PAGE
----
"Brass offers a classic and timeless look while still feeling bold and contemporary," says Amy Biller Switzer, marketing manager at Emtek and Schaub. "We will see that continue into 2020." The finish blends nicely with most kitchen design styles, but we especially love the look of brass hardware against dark, moody cabinetry or a polished brass faucet that acts as a shiny focal point in a neutral kitchen. 
When the goal is rustic simplicity, there's no need to spend tons on custom cabinetry and granite counters. Paint transformed oak cabinets, bought off the rack at Lowe's and topped with Ikea's birch slabs, while the same white semigloss brightened stools from Walmart. An old tablecloth was used as a skirt for the farmhouse sink, and classic glass cannisters, also Walmart finds, were used for storage instead of upper cabinets.
You can remove walls and cabinetry if you have the space and the budget to do it. You can even combine this space with the dining room for one large, unified area, instead of having a bar or tall wall separate the two. If you live in a condo, check building codes to make sure you can knock out walls. Also, consult with a contractor, as they could recognize that the wall is connected to a supporting beam.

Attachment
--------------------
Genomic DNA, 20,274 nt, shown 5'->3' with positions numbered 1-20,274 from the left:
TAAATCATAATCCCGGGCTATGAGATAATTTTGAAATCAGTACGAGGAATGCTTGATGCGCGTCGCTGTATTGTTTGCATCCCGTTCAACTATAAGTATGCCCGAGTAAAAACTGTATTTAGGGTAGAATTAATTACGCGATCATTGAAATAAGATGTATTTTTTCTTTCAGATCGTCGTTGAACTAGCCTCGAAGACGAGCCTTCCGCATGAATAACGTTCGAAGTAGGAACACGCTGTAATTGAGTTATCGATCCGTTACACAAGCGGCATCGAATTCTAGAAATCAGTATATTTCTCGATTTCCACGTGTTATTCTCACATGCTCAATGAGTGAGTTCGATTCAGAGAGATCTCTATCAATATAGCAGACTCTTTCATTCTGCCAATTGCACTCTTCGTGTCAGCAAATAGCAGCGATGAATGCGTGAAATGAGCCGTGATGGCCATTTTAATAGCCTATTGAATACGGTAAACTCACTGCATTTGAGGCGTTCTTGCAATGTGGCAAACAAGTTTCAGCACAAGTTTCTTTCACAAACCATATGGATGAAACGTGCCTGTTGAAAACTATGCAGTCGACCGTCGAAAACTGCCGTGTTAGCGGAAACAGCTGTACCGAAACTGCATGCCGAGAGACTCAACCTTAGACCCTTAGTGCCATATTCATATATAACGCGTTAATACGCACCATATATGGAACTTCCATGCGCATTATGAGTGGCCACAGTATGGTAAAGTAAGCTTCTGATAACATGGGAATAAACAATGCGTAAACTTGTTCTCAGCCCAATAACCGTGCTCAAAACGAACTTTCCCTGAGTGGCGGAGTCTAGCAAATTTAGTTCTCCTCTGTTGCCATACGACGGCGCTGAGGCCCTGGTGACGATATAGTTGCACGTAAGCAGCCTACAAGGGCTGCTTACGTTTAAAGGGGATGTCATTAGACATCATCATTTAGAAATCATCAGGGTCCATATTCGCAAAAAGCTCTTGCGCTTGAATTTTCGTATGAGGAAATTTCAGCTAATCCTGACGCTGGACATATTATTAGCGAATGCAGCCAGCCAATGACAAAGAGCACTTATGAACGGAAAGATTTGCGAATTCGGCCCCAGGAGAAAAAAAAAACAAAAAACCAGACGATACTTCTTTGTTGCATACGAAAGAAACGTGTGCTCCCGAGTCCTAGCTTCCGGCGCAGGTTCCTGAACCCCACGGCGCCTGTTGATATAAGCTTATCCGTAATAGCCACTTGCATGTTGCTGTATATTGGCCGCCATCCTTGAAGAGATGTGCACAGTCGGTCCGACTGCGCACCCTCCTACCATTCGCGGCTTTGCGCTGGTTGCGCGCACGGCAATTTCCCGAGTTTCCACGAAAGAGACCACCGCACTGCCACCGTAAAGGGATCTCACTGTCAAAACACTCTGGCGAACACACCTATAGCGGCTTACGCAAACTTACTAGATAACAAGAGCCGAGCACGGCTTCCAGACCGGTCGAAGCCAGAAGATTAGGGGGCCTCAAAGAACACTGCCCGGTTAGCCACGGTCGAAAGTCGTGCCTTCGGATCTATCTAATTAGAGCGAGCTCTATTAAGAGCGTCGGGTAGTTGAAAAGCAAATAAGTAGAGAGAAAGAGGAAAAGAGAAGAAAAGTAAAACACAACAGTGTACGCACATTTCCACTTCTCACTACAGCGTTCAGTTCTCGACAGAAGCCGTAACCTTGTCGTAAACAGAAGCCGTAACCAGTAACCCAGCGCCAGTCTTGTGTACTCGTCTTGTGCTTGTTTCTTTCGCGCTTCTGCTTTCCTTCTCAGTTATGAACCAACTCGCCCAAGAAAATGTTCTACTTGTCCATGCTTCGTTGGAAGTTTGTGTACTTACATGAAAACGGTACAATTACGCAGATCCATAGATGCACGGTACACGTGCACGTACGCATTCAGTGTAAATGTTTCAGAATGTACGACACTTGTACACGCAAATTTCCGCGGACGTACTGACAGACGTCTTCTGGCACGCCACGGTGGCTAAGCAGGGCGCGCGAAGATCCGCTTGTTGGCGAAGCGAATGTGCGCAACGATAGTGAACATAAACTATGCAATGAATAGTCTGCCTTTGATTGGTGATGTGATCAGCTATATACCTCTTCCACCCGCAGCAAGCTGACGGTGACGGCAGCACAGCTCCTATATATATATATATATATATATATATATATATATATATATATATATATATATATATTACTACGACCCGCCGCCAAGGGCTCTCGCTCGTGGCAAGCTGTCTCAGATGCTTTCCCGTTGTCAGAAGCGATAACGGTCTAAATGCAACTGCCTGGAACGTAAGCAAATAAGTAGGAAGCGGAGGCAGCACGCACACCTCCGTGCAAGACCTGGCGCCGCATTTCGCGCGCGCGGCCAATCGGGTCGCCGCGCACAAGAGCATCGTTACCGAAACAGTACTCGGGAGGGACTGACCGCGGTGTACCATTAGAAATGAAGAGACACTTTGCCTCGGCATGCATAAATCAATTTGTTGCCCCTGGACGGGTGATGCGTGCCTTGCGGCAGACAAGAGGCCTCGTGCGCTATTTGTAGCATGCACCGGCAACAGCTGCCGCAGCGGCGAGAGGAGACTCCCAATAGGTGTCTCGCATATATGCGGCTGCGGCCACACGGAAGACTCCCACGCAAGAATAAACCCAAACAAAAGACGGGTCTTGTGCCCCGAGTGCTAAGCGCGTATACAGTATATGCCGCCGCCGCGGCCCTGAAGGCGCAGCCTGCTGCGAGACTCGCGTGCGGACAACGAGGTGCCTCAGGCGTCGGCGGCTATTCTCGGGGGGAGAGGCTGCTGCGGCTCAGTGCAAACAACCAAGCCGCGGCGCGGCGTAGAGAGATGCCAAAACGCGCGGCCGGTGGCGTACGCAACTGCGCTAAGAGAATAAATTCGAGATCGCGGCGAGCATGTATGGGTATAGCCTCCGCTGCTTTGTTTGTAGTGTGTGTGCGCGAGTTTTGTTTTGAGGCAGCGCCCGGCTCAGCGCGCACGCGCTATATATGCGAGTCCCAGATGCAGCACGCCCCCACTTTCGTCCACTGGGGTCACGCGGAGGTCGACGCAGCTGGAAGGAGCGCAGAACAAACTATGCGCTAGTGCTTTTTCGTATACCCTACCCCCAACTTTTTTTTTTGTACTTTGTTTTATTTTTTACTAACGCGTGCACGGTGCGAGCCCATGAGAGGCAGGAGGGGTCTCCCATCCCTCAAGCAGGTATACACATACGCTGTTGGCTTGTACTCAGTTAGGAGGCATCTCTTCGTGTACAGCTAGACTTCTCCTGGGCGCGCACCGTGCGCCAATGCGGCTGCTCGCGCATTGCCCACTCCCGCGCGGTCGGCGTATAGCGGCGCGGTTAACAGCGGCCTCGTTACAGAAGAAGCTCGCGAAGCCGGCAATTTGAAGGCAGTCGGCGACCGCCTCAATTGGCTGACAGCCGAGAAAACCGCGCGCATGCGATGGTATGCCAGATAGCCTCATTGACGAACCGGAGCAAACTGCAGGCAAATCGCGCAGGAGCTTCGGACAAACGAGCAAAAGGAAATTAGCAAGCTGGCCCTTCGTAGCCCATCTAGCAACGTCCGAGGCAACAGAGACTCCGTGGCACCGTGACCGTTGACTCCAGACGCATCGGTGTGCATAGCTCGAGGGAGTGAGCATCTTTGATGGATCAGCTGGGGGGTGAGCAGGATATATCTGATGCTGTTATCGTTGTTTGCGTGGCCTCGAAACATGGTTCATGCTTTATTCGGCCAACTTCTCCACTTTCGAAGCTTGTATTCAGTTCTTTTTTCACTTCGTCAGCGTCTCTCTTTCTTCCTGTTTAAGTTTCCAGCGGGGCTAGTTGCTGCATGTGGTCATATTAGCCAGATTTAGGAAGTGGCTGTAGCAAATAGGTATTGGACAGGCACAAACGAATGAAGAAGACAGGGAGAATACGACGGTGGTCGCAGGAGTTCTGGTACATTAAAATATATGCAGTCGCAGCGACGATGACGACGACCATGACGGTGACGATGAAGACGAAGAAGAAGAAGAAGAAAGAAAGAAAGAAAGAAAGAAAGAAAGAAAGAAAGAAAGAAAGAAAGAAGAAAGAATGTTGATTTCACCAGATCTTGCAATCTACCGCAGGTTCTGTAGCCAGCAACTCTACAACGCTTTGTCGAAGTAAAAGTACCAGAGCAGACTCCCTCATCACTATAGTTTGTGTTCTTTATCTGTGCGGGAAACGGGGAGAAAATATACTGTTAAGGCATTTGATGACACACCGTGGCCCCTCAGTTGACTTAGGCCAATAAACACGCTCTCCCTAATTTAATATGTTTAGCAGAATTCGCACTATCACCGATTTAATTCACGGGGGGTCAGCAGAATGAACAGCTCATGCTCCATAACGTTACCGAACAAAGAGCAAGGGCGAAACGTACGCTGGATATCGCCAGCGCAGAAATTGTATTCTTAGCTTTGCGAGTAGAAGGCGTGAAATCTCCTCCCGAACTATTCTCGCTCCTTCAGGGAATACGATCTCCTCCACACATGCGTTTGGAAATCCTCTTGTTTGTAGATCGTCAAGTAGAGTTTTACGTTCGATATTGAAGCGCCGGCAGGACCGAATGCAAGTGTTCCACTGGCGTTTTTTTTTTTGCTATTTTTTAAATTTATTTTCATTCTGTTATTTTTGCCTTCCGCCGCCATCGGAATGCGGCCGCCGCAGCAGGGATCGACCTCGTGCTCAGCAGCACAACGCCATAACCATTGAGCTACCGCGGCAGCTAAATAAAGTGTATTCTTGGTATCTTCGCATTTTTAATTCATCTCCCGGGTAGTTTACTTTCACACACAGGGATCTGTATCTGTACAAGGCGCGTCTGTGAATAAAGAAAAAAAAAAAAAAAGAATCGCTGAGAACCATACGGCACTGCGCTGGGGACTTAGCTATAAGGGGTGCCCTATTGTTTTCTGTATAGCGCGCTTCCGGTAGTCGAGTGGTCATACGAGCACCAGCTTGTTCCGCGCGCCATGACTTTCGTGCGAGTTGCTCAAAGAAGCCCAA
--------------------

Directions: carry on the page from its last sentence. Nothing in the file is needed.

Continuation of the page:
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I had countertops installed the Saturday before Christmas. They arrived at 5:00 in the evening. The top was two sections of cabinets. The one section arrived with a small chip on the edge. The other section had a small chip at the seem which they just filled with epoxy. They dropped glue on my newly installed floor as well as outside. The product they used to clean when done splashed on my newly painted wall and won’t come off. Now the wall has to be repainted which means buying more expensive paint. There was a long rust colored line on the edge of the countertop that won’t come off. Nowhere else does that color appear. There is a caulk joint of about a 1/4 inch between the top of the cabinet and underside of top. Cabinet was level so don’t understand the need for the caulk. We like our choice of color and the looks of our tops. Our issue is with the installation. Would not recommend. Read less
Most homeowners spend between $12,800 and $21,200 for the average kitchen renovation. The lower end of this spectrum covers smaller projects, such as refacing cabinets, installing a backsplash, painting, etc. In comparison, renovations that cost $30,000+ typically involve the introduction of hardwood flooring, high-end appliances, and custom features.